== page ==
Cultural and creative life

City of Sydney employee Otis Williams shares what drew him to Redfern

Hear more from Otis about what reconciliation week means to him and what drew him to the City of Sydney.

Wiradjuri/Ngunnawal man Otis Williams

For 20 years, Redfern Community Centre has been a place of learning, culture, and community for Sydney’s Aboriginal and Torres Strait Islander peoples.

Acting manager for Redfern Community Centre and Aboriginal development officer and proud Wiradjuri/Ngunnawal man Otis Williams has been driving a renewed focus on strong neighbourhood ties.

Redfern Community Centre
Redfern Community Centre

Describe your role at the community centre

It’s all about engaging with our Aboriginal and Torres Strait Islander community – I want to continue to strengthen my relationships with organisations in the area that can benefit our people.

I also create and engage programs for locals, which is something I really enjoy.

Share which programs you’ve introduced to the centre

We recently celebrated the 20th Anniversary of Redfern Community Centre. Community were able to re-live and bring people back to celebrate this huge milestone. We also worked in partnership with Gamarada to recognise our Coloured Diggers in April.

In the past we've run a popular men’s cooking program out of our kitchen which is run out of NCIE. Where we taught men how to eat well and healthy, and on a budget whilst focusing on our mental health.

Most get food relief hampers, so we try to focus on meals that use those ingredients. We show them how to make hearty basics, things like spaghetti bolognaise, home-made pizzas, fried rice and sweet and sour chicken.

One program I’ve worked on is our artefacts program. It was a unique way of helping local city Aboriginal kids connect with their culture. I saw it as bringing a bit of country to the city.

We started with clapsticks. I got them delivered to the community centre from Wiradjuri country, made from traditional woods like grey bark and mulga wood. They came in raw, with the bark still on.

Then we helped the kids make their clapsticks over several weeks. We helped them strip the sticks using a traditional tomahawk. Then they sanded, shaped, lacquered and painted them. It was so empowering for them, having that insight into their own culture. We’re planning to extend the program to include artefacts like didgeridoos too.

Clapsticks: raw, stripped, sanded and shaped
Clapsticks: raw, stripped, sanded and shaped

Tell us about the recent National Reconciliation Week event you held

We had Aunty Brenda Matthews share her story and the secrets of healing that is hidden in the past and brings Indigenous wisdom to today's modern world. Aunty Brenda Matthews is an accomplished and inspirational speaker, director and author of Last Daughter.

It can be a sensitive subject and I need to be aware of that. So, the truth-telling element was important to the days’ success because I wanted non-indigenous people to walk away having learnt something and using that to start conversations with others.

Our organisation completely supported our vision. Seeing it come to life exactly as we planned was awesome.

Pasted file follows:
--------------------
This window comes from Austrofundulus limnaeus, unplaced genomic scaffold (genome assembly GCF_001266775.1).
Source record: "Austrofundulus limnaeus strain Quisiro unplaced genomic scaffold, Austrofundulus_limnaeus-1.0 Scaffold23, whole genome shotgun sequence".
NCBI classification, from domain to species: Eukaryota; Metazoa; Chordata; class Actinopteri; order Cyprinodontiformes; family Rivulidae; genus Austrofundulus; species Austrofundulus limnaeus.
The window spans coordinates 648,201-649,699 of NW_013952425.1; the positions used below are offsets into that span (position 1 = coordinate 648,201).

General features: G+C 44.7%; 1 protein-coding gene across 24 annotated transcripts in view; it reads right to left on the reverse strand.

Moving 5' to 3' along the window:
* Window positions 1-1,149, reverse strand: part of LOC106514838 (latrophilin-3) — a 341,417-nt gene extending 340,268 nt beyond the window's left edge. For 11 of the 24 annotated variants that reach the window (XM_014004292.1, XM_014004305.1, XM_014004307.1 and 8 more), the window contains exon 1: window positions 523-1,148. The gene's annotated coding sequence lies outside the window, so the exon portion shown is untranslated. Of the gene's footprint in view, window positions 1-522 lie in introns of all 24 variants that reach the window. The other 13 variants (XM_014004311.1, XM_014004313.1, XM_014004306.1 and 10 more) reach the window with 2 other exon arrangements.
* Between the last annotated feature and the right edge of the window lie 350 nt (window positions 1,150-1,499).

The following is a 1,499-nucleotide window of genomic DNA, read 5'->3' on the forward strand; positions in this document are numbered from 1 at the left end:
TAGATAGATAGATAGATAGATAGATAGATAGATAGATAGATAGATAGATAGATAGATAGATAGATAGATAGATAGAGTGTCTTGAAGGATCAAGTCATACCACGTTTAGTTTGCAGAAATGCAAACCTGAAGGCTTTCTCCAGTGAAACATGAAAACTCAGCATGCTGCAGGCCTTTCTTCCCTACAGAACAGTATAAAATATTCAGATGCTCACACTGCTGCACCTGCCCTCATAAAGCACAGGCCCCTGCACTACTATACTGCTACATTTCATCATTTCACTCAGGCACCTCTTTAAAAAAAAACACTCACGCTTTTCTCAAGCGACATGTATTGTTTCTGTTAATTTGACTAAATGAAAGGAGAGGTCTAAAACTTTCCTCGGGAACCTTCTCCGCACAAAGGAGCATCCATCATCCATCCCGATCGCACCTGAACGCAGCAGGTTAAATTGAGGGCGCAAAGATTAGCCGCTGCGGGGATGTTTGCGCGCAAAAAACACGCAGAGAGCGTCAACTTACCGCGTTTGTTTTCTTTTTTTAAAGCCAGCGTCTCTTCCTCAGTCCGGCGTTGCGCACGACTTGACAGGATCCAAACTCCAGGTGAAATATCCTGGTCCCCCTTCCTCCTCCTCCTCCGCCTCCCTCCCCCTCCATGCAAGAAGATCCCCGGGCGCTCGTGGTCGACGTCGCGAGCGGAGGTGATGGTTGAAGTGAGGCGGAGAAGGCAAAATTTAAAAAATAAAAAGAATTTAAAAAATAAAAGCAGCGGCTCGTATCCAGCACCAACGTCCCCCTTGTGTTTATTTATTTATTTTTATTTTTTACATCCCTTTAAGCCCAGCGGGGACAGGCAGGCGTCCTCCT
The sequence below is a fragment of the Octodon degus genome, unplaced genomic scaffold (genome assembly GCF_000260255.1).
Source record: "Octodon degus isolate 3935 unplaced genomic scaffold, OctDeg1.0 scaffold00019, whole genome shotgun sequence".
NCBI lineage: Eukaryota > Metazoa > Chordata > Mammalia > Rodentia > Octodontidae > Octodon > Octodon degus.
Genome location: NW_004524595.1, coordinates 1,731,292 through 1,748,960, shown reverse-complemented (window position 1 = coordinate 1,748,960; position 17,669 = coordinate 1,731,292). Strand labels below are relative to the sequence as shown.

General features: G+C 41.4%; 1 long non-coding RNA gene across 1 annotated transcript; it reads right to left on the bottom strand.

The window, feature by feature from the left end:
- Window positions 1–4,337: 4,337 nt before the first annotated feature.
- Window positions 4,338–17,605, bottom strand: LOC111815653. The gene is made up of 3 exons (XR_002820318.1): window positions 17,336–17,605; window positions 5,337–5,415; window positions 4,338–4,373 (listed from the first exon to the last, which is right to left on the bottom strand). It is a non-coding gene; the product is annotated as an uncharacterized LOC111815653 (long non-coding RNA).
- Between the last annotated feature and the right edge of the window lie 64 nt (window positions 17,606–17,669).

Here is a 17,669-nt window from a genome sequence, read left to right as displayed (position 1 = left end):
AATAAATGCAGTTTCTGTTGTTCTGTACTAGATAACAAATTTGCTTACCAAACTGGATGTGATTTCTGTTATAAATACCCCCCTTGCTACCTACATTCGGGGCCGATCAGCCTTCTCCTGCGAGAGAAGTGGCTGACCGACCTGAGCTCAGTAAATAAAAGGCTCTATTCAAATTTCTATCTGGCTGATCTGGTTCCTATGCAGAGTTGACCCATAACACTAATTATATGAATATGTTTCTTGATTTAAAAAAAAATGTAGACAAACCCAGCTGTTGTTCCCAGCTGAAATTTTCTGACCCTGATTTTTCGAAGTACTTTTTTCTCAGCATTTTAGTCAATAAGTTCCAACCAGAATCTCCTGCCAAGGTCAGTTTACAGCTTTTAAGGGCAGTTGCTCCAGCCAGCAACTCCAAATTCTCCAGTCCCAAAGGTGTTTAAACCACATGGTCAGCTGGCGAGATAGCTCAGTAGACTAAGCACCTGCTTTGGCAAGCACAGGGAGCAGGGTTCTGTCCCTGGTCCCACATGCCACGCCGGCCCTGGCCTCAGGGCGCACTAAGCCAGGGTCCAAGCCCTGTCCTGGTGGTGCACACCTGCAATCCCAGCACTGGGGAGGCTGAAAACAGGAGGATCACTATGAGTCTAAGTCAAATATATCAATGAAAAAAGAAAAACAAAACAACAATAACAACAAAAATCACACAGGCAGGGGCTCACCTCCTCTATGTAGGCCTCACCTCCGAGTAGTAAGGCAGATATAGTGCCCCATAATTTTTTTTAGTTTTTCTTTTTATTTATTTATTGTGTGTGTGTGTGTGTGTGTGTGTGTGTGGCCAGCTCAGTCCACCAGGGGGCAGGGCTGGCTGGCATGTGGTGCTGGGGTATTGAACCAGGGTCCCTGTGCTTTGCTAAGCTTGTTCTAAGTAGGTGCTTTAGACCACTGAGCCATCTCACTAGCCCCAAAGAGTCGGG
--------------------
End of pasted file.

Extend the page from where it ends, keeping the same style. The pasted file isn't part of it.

What does reconciliation mean to you?

After the Voice to Parliament outcome, I feel it’s more important then ever. Personally, I was deflated with how far we've still got to go with reconciliation. But after taking time to reflect, it has driven me to advocate more.

It’s more than having black and white people coming to the table together – it must be deeper than that. I’ve been sitting at this table for a long time, but non-indigenous people need to want to come and sit with me and have potentially difficult conversations.

You’re from regional NSW, what drew you to work for the City of Sydney?

I come from a town in regional NSW called Condobolin. I’ve been working for the City of Sydney for about 2 years now. The big draw card was the opportunity to work in Redfern, at this community centre.

The deadly employees that work here have made the transition so easy for me, I’ve had great support!

Redfern is such a historical place for our Aboriginal and Torres Strait Islander people. Mob come up to live and work here. I’ve even reconnected with family members that I’d lost touch with. It’s such an exciting and lively place.

I’ve had to make sure I let people know who I am, where I come from and build that trust to form those relationships. I had to understand the Gadigal country I’m living on now, their protocols. But Redfern is a place where there are people from different walks of life, and there’s many different Aboriginal nations living here.

One thing I respect about the City of Sydney is that it feels like Aboriginal voices are being heard, we are consulted with as valuable members of this community, and that’s important.

I come from a community of prominent Aboriginal people, but I’ve stepped into an environment where I can say the same. It’s a comfortable feeling, it feels good to be here.

Otis with members of the Aboriginal and Torres Strait Islander employee network at the City of Sydney
Otis with members of the Aboriginal and Torres Strait Islander employee network at the City of Sydney